Coccolithophores are microscopic algae that form the base of marine food chains. They secrete calcite shells which eventually sink to the seafloor and form sediments, drawing down and locking away CO2 in rocks. Their calcitic shells have made them more sensitive to ocean acidification, which occurs when increasing amounts of atmospheric CO2 are absorbed by the ocean, which in turn increases seawater acidity.
The study, detailed in PLoS ONE, suggested the findings demonstrated that not all coccolithophore species respond to ocean acidification in the same way. The Emiliania huxleyi species of coccolithophore gets bigger and possesses more calcite under worst-case scenario CO2 levels for the year 2100, and these do not dissolve under high CO2 and elevated acidity.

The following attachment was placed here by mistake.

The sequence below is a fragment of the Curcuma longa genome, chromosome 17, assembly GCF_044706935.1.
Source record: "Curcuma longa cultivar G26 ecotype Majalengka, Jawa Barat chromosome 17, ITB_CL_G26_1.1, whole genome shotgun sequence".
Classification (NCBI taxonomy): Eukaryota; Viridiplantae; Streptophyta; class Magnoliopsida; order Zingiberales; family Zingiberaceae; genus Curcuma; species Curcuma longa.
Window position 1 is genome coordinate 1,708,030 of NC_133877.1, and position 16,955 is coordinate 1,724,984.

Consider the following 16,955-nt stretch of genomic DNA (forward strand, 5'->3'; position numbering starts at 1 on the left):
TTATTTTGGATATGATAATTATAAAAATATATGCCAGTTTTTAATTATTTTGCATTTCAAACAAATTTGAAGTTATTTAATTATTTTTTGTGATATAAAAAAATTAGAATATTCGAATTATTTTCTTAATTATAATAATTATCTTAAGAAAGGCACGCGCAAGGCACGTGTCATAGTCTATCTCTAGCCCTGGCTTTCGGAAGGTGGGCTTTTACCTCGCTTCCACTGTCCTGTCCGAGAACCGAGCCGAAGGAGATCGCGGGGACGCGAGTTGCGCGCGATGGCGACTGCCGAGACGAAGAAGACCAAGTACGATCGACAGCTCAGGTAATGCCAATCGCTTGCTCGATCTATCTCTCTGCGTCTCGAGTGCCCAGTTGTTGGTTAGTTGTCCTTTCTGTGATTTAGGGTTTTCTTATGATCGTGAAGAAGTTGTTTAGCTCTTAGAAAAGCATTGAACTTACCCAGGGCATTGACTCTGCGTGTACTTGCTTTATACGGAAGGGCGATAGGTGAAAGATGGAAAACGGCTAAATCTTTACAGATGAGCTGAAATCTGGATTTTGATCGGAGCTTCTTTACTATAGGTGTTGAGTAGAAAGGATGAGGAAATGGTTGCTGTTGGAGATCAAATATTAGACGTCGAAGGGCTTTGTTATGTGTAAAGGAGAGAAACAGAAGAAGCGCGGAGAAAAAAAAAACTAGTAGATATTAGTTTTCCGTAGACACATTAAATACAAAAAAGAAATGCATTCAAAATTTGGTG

The strain of Emiliania huxleyi possesses some resilience to tolerate future CO2 scenarios, even though the detected decline in growth rate may be a factor affecting the success of this ecotype in future oceans.